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Posted on Dec 10, 2006 in Books and Movies, Front Page Features

Moscow 1941 – Hitler’s First Defeat – Book Review

By Gerard A Proudfoot

moscow.jpgBook Review: Moscow 1941 – Hitler’s First Defeat

Robert Forczyk’s “Moscow 1941, Hitler’s First Defeat” is one of the many small campaign books published by Osprey and as such is not what one would or ever could call a ground breaking piece of historical research. Yet its still has its value and despite its brevity can make the reader pause and take note.

As with all Osprey publications this book is well stocked with photographs, numerous well drawn maps and illustrations (paintings) by Howard Gerrard. While the photographs and maps are well done, the illustrations actually add little to the book and the space would have been better used in expanding the discussion of points raised by the author. Structurally, the book is quite short and can only give the briefest of overviews of the campaign covering Operation Typhoon. Of some 87 pages between the start and finish fewer than 60 pages are predominantly filled with text and this is perhaps what hurts the books value the most. A close second in weaknesses, would be the total lack of any sort of footnotes or references to the books listed in the bibliography, which makes checking any of the information almost impossible without wading through the few major pieces listed in the bibliography.

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The book itself opens with a brief coverage of the Barbarossa campaign up to the Kiev encirclement and the debate within the German command over the objectives for the remaining months of the year. The author goes on to list a fairly complete order of battle for the opposing side for units of division size and larger, including the names of corps, army and army group/front commanders. There is also a section covering the biographies of the major commanders for both sides which adds some understanding, or perhaps, justification, for some of the claims made by the author later on.

The examination of the campaign itself is fairly standard coverage with a few noted exceptions that will be covered a little later on. Readers will very quickly pick up on the fact that Robert Forczyk will be giving little credit to the Red Army as in the first twenty pages he uses the word “clumsy” three times in describing Soviet deployment, planning or execution of tactics. As one reads through the coverage of the battle, the author lays out how the Germans were defeated before Moscow by their own operational errors during Typhoon, including the well known inability to completely seal encirclements. In fact, Professor Forcyzk saves his heaviest criticism for Guderian in detailing the German failures to push through the Tula defenses and Kluge for failing to launch his army soon enough to aid Typhoon’s final attempts at Moscow. In all of this there is little mention of the effect that the Red Army’s resistance had on German operations, with perhaps a backhanded nod to the fight at Mtensk, used to reinforce his critique of Guderian. One could almost think that the Red Army is only cast in a supporting role in the greater story of Germans errors.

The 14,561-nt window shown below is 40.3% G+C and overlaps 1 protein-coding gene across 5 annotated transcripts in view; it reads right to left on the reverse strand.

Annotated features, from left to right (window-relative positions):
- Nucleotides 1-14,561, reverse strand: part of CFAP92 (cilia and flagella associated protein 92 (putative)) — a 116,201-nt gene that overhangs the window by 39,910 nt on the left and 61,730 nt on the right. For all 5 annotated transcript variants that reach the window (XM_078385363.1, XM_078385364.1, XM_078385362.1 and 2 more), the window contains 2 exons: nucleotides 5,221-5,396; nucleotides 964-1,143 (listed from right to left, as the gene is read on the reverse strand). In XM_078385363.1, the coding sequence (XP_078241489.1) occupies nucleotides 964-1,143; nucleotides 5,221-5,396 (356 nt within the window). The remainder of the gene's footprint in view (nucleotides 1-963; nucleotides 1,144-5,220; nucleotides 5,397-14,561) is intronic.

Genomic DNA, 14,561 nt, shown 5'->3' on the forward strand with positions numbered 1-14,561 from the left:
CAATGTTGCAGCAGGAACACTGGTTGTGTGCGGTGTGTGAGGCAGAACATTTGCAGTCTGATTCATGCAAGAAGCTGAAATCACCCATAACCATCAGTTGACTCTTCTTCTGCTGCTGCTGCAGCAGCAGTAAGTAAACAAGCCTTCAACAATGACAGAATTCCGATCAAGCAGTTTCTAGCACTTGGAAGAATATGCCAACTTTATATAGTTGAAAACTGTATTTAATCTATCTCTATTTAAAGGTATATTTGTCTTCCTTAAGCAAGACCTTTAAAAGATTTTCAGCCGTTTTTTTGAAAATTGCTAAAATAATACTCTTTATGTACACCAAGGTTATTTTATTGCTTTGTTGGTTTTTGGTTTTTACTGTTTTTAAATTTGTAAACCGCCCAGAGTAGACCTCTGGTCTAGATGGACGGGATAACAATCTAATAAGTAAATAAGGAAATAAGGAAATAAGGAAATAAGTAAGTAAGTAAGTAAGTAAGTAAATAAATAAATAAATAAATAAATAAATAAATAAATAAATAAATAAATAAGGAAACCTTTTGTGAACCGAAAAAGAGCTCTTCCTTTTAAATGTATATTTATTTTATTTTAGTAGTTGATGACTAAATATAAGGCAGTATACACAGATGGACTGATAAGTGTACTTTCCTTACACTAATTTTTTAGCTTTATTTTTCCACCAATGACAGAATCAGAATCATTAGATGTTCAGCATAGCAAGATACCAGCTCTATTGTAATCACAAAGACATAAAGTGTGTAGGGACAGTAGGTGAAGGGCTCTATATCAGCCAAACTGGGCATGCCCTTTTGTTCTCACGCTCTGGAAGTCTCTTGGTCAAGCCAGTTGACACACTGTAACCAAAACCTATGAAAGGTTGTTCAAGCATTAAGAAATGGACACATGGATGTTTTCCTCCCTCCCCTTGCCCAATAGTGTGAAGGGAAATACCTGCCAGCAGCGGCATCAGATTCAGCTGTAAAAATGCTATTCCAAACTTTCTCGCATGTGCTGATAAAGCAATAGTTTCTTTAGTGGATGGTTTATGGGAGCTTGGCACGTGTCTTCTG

There are three points that do save this small book from being a complete disappointment. The first of these is a fairly detailed, considering the size of the book, examination of German logistics and the problems they had supplying the troops advancing on Moscow. Unfortunately, the lack of footnotes makes it difficult to check the statements without recourse to the full text used (which the reader must discover for themselves). While this does not defeat the argument it does distract from it impact.

The second point examines the recorded weather of the fall of 1941 and compares it to the norms for previous years. Here it was quite surprising to discover that the weather for that year was unseasonably mild in both temperature and precipitation. The discussion goes to show that while certain areas were badly hit by rains and later, frosts, others were not so badly effected until well after Typhoon had run its course. The point is raised that perhaps the claims of poor weather were something of an excuse on the part of Germans to help explain away other failings on the battlefield.

The final point raised by the author that was quite interesting was the role played by the Red Army transfer of divisions from the Far East and interior military districts. The argument is laid out in two parts of which the first details the Red Army’s intelligence failure prior to Typhoon where Stavka, believing that there was no longer time remaining in 1941 for a drive on Moscow, directed the bulk of its reserves to the rebuilding of the Southwest Front after the debacle at Kiev. This movement of troops away from the Moscow axis removed reserves that would be badly needed in the coming weeks. The second part of the argument is better known but perhaps cannot be repeated enough is the fact that the bulk of the November and December transfers to the Moscow theatre were not seasoned veterans but instead divisions that were simply still fully manned and equipped. Further, the bulk of these divisions were not thrown into the fight for Moscow but were withheld for the counterattack.

In summary, this book does provide good information for those looking to learn the basics of what happened before Moscow in 1941 and does raise some interesting points, however, it cannot be a considered a major source. It is a good starting point to a more in depth study of the Battle of Moscow and that is probably all it is intended to be. At just under $20 US it is not be too steep a price to be paid.

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